Open House
NASA's Jet Propulsion Laboratory annual open house. Image credit: Tony Greicius

NASA's Jet Propulsion Laboratory opens its doors to the public for the annual open house on Saturday and Sunday, May 31 and June 1, 9 a.m. to 5 p.m. This popular, free event features exhibits and demonstrations about the Laboratory's ongoing research and space exploration missions.

Many of the Lab's scientists and engineers will be on hand to answer questions about how spacecraft are sent to other planets, how scientists utilize space technologies to explore Earth and how researchers have begun searching for planets beyond our own solar system. Visitors will see exhibits, displays, demonstrations and presentations about space exploration of the past, present and future, covering such topics as planetary imaging, space robotics, spacecraft communications and tracking. Among the exciting activities for the whole family:

- In a yard transformed into a replica of the Martian landscape, participants can view two full-scale models of Sojourner, a 10-kilogram (25-pound) microrover that will land on Mars on July 4 aboard the Mars Pathfinder spacecraft;

- A full-scale model of Galileo, currently in orbit around Jupiter, which will be on display, along with a colorful exhibit of stunning images from Jupiter's moon, Europa, thought to have a water ocean beneath its icy surface;

- The staff of the Near Infrared Mapping Spectrometer (NIMS), a science instrument on Galileo, will present an informational video, a hands-on model, a quiz about infrared technologies and free color photos of Jupiter and its moons;

- The Cassini project will display a dramatic, full-scale model of the three-story-high Cassini spacecraft, along with samples of some of the nearly 700,000 submissions from around the world for the "Send Your Signature to Saturn" data disk that will be placed onboard the spacecraft prior to its October launch;

- For a view of possible spacecraft of the future, visit the Microspacecraft Systems Technology Office display, featuring full-scale microspacecraft models about the size of a basketball;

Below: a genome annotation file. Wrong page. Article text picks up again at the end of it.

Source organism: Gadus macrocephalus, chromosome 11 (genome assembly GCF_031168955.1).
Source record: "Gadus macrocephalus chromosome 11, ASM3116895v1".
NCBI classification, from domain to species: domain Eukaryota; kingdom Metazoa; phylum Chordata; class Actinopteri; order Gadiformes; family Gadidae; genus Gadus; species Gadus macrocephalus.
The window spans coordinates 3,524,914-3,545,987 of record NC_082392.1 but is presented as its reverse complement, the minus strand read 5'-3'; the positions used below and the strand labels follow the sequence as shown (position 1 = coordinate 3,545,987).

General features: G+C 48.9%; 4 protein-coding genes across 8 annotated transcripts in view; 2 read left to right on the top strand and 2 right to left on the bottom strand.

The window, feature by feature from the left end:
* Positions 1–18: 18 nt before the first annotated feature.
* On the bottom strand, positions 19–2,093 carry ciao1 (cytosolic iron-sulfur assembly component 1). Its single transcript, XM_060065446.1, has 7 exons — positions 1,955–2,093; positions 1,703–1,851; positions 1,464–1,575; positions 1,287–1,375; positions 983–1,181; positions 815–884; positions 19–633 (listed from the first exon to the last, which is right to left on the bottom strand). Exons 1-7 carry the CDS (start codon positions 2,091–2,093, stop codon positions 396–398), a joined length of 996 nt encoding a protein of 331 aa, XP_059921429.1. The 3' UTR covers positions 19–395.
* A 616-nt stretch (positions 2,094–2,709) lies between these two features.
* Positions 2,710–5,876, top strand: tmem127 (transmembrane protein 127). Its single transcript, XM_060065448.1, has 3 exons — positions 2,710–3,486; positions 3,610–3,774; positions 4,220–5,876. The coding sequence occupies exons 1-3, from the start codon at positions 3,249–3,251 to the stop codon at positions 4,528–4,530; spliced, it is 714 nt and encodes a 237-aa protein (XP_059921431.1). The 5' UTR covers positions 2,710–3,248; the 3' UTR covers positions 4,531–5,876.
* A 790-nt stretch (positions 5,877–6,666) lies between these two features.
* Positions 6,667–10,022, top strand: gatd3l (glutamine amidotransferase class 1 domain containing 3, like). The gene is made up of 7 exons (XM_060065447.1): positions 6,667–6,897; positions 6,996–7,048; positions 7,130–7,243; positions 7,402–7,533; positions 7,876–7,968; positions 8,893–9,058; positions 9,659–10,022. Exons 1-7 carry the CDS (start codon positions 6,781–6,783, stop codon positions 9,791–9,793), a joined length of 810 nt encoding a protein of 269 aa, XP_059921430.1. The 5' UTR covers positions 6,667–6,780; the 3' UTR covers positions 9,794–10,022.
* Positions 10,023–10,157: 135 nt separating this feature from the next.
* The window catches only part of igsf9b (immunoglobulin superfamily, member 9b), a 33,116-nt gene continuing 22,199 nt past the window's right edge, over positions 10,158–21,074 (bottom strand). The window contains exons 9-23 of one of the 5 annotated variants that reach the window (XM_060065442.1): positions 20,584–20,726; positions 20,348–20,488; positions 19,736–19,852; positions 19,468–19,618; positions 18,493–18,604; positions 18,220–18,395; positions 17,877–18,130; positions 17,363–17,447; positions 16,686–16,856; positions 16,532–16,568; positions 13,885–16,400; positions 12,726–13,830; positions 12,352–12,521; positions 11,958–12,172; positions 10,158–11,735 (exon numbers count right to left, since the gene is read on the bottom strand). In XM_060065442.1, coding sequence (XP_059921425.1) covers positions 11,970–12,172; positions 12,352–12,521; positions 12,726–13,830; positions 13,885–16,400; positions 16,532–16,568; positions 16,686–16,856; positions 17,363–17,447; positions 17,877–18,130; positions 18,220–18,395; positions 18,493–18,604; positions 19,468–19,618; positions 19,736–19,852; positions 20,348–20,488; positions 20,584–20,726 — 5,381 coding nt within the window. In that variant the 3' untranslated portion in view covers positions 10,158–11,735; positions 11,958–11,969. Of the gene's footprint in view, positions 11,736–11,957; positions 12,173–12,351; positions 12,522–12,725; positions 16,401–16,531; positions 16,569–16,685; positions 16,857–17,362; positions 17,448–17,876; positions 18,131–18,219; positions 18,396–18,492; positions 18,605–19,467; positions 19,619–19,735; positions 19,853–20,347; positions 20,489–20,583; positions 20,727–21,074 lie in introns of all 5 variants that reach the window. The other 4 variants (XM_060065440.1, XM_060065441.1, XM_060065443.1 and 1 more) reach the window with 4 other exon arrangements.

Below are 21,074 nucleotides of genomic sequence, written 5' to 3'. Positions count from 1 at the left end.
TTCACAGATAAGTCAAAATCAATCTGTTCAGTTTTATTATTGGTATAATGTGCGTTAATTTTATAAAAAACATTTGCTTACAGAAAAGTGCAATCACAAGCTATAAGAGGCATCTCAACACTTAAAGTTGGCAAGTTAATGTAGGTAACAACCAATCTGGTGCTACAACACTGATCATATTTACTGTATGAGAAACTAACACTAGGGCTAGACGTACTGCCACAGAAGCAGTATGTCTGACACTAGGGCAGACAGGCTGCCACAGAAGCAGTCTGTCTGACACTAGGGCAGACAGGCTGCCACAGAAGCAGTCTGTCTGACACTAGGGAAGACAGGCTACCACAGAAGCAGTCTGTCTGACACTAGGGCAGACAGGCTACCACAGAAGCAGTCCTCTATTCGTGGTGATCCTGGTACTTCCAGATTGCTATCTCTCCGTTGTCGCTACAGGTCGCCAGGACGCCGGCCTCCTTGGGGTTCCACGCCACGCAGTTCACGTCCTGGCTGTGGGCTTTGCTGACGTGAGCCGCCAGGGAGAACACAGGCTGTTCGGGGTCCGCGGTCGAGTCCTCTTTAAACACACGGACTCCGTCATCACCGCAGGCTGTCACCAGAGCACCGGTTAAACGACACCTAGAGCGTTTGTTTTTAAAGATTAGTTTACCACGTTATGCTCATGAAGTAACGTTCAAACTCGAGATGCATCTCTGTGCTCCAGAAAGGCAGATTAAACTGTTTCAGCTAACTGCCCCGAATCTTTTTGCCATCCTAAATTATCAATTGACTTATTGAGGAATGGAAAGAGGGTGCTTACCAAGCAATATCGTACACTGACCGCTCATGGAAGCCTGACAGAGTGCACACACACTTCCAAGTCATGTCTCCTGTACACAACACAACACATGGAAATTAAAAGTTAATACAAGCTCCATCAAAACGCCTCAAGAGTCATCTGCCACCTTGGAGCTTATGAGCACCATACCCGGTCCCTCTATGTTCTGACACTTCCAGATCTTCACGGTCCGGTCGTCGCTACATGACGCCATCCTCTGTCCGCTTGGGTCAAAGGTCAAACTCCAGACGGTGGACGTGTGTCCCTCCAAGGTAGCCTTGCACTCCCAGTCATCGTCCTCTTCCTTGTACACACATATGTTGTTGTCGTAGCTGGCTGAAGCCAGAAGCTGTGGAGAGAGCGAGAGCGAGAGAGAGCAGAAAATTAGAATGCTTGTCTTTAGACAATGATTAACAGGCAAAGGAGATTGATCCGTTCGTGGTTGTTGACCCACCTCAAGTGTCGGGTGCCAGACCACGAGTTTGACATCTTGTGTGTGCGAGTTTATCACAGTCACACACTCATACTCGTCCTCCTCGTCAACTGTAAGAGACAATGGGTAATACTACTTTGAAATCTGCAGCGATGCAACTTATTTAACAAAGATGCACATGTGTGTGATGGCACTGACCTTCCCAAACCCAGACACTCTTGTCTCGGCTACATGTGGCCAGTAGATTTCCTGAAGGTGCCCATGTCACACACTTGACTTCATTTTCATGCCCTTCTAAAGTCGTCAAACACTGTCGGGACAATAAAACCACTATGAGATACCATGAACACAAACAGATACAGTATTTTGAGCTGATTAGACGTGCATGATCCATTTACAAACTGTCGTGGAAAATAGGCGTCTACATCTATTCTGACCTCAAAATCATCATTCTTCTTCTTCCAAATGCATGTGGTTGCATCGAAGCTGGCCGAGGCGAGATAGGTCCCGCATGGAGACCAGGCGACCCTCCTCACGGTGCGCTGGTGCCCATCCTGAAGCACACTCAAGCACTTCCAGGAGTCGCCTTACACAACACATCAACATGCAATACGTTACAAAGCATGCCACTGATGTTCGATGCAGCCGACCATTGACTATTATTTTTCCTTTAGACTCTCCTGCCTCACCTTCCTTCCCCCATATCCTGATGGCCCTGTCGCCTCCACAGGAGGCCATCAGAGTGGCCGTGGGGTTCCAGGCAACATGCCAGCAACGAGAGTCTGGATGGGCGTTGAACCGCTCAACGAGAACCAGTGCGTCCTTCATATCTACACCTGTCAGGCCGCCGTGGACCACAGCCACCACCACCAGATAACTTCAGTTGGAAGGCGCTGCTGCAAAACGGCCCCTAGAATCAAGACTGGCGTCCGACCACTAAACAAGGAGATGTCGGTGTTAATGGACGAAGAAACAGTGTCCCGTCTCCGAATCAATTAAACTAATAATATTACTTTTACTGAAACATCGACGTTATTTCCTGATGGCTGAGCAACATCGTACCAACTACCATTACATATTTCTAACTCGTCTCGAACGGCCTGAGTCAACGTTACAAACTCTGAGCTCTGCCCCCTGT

- The Center for Space Microelectronics Technology will display sensors for miniaturized instruments for future microspacecraft, including micro-seismometers to measure earthquakes here and on other planets, a laser the size of a grain of sand designed to measure Martian water vapor, and a miniature digital video imager consuming 1/100 the power of a conventional video camera;

- Aerogel samples will be raffled off several times each day at a booth devoted to the Stardust mission (aerogel, a sponge- like substance that is 99.9 percent air, will be flown on the Stardust mission to capture dust from a comet tail);

- The small, futuristic xenon ion propulsion engine, scheduled for its first use on the New Millennium DS1 mission launching in July 1998, will be on display in the midst of an 8,000-hour endurance test inside of a huge vacuum tank;

- The Wide Field Planetary Camera (WFPC2) booth will give visitors up to one dozen different lithographs featuring new Hubble Space Telescope views of the universe, stars, nebulae, and the solar system, and the booth will also display two models depicting the Hubble Space Telescope and WFPC2;

- The Robot Assisted Microsurgery system, a NASA-developed robotic arm designed to help surgeons perform extremely delicate surgery of the eye, heart or brain, will be demonstrated;

- Those with an interest in origami won't want to miss a demonstration of inflatable antennae and solar sails, all packaged in tiny containers, designed to be unfurled--and retain their shapes--in space;

- The Commercial Technology Office will display consumer products utilizing technology developed at JPL, including an ear thermometer, a Styrofoam insulation box used for transporting frozen steaks, and an eye tracker for the disabled;

- The Ulysses project booth will feature a Ulysses "Scrabble" game every two hours, with prizes to the top wordsmiths, and will award Ulysses pins to young people aged 5 to 13 who complete a special Ulysses puzzle;

- Exhibits about Mission to Planet Earth will focus on two ocean-observing projects and on radar images of Earth from 1978 to the present, along with a computer demonstration room featuring an educational CD-ROM about Earth imaging radar;

- The Origins program will outline ways of detecting other solar systems and determining if there might be life elsewhere in the universe;

- A special laser sensing system designed as part of a larger automated system to provide drivers with instant traffic information while on the road will be demonstrated; and

- The JPL Archives will exhibit images produced during the early exploration of Mars, as well as highlights describing the history of JPL.

Food and beverages will be available, along with such souvenirs as space videos, toys, and JPL and NASA merchandise. The JPL Stamp and Coin clubs will have booths selling the latest JPL space event commemorative covers and medallions.

JPL is located at 4800 Oak Grove Drive in Pasadena, off the 210 Freeway at the Berkshire Avenue/Oak Grove Drive exit. For further information, visit the JPL web site at or call (818) 354-0112.

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